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The Washington Post and the Future of Journalism


Jeff Bezos, founder and CEO of Amazon, bought the Washington Post last week, and we’ve got to imagine the pink slips are coming. The newspaper’s previous owners, the Graham family, sold the paper for less than a quarter of what Yahoo paid for the blogging platform Tumblr two months ago. But while the WaPo has obviously fallen considerably since it’s glory days, the struggles of the print newspaper don’t spell the end of journalism as we know it. Writing for the Progressive Policy Institute, Michael Mandel makes the case that demand for reporters—especially in the online and mobile space—remains strong, despite the travails of the ink-on-paper variety:

Old industries can decline even as new jobs growth. In fact, the field of journalism is going through a massive innovative spurt that is creating jobs even as others are being destroyed. About a month ago I did a post on exactly this subject, where I looked at unpublished [Bureau of Labor Statistics] data and help-wanted data from The Conference Board.  Here’s what I found:

 Employment at newspapers is  down about 5% over the past year.

 The number of help-wanted ads for “news analysts, reporters, and correspondents” is up 15% compared to a year ago.

 More people are telling the BLS that they are working as a news analyst, reporter, or correspondent compared to a year ago.

 Roughly half the want-ads for news analysts, reporters and correspondents contain the words ‘digital’, ‘internet’, ‘online’, or ‘mobile’.

Read the whole thing. Mandel has taken a look at a variety of data sources and drawn some interesting—and heartening—conclusions about the future of the fourth estate. And while he notes that the increase in want ads for journalist positions doesn’t necessarily mean an increase in hires (this could be explained by “changes in business practices, such as the way jobs are posted”), he makes a convincing case that the rumors of journalism’s demise have been greatly exaggerated.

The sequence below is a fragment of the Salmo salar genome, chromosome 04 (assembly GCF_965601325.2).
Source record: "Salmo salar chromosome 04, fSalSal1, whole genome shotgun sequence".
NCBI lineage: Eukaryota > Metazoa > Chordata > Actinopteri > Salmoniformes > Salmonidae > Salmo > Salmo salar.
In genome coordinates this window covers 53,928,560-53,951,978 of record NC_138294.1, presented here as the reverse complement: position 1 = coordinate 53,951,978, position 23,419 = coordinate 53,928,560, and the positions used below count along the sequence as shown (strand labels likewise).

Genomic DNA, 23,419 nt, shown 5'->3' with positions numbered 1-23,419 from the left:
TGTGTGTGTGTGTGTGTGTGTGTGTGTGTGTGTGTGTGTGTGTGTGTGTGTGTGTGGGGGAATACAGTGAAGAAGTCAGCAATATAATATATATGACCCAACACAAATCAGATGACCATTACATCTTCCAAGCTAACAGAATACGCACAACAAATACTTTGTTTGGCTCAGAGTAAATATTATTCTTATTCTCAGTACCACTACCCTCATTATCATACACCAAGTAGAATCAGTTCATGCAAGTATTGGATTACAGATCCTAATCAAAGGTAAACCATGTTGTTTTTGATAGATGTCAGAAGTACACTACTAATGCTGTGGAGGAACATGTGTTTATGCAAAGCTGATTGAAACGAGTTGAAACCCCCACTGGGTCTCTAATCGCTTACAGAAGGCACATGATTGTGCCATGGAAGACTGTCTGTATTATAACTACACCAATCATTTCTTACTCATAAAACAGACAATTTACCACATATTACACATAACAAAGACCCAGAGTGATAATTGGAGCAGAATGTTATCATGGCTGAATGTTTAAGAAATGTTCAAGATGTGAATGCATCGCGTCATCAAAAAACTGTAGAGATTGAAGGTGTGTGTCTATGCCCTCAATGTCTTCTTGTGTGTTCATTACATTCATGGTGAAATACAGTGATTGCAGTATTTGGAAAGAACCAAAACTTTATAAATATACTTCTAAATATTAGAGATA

But this doesn’t mean that the journalism of the 21st century will look like the journalism of the past: these new jobs are cropping up just as demand for older positions fade. The core point, as in other industries, is that the ability to adapt to these changes and stay nimble on one’s feet is going to be an increasingly valuable trait in the new information economy.

[Jeff Bezos image courtesy of Steve Jurvetson]

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  • gwvanderleun

    “Why is it that Rush Limbaugh continues to flourish (make that thrive) — and the fabled Washington Post is being sold in a fire sale?

    “The answer: The Doctrine of Liberal Privilege.

    “Every single soul on the Post’s editorial board or in the newsroom of Newsweek had exactly the same set of “maps, passports, codebooks, visas, clothes, tools, and blank checks” that are provided by Liberal Privilege. There was no one there to say, over the years, you, Post management have more than readers who are part of the Liberal Privilege. Your content is killing you….

    How ingrained was Liberal Privilege at the Post? Listen to famed Post reporter Bob Woodward on the sale to Bezos: ‘This isn’t Rupert Murdoch buying the Wall Street Journal, this is somebody who believes in the values that the Post has been prominent in practicing, and so I don’t see any downside.'”

    Yeah, right. As to the “upsurge” of reporters’ gigs in the Brave New Media World, I refer you to the disaster currently known as Patch. I also refer you to the salary averages of these positions.

  • Jacksonian_Libertarian

    So it isn’t Journalism that’s dead, it’s leftist MSM that’s dead. I think that’s what the Right has been saying all along. Rush, Hannity, Fox, etc… are strong, while Leftist media organs like the NY Times and Washington Post, are dying.

  • Bruce

    Many of the “mainstream” news organizations feel it’s just fine to offend 50% of their potential readers as bias enters where it shouldn’t. If they want liberal editorial pages, fine. But when liberal talking points routinely make it in to what should be unbiased reporting of facts, many of the customers are smart enough to know they’re being spun. They are going to pay for that? Bezos is apparently a big Obama guy, but he’s probably smart enough to try to remove the bias from where it doesn’t belong. It will be interesting to watch how this plays out.

  • Ray_Van_Dune

    I wonder how many of those laid off will find their way to a government agency PR job, since they are already highly skilled at lying for Obama.

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